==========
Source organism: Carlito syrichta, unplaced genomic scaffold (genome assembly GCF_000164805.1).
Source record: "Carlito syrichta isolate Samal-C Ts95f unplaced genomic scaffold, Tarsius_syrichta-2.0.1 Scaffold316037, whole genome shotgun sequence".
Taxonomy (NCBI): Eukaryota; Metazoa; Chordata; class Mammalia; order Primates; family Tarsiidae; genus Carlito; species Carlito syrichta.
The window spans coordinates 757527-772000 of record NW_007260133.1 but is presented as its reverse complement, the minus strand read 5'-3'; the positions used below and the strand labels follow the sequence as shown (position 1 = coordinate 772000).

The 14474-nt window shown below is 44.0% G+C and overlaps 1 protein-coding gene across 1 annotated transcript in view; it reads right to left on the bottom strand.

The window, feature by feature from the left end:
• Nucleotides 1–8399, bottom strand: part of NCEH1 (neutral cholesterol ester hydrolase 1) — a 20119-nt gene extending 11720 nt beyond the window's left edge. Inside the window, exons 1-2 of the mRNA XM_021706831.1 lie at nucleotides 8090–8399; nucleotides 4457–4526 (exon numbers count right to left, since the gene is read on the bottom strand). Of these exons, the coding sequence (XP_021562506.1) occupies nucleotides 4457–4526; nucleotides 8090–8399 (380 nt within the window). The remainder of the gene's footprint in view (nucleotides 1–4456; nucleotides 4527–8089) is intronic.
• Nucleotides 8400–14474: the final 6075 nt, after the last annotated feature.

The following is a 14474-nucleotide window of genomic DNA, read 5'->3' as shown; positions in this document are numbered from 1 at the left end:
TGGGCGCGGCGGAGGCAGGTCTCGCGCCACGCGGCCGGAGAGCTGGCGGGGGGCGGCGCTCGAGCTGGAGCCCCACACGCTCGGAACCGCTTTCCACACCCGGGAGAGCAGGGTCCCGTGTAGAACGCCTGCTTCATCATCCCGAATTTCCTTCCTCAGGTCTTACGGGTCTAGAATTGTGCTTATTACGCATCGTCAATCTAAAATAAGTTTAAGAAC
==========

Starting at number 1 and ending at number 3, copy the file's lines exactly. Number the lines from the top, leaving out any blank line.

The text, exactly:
Source organism: Carlito syrichta, unplaced genomic scaffold (genome assembly GCF_000164805.1).
Source record: "Carlito syrichta isolate Samal-C Ts95f unplaced genomic scaffold, Tarsius_syrichta-2.0.1 Scaffold316037, whole genome shotgun sequence".
Taxonomy (NCBI): Eukaryota; Metazoa; Chordata; class Mammalia; order Primates; family Tarsiidae; genus Carlito; species Carlito syrichta.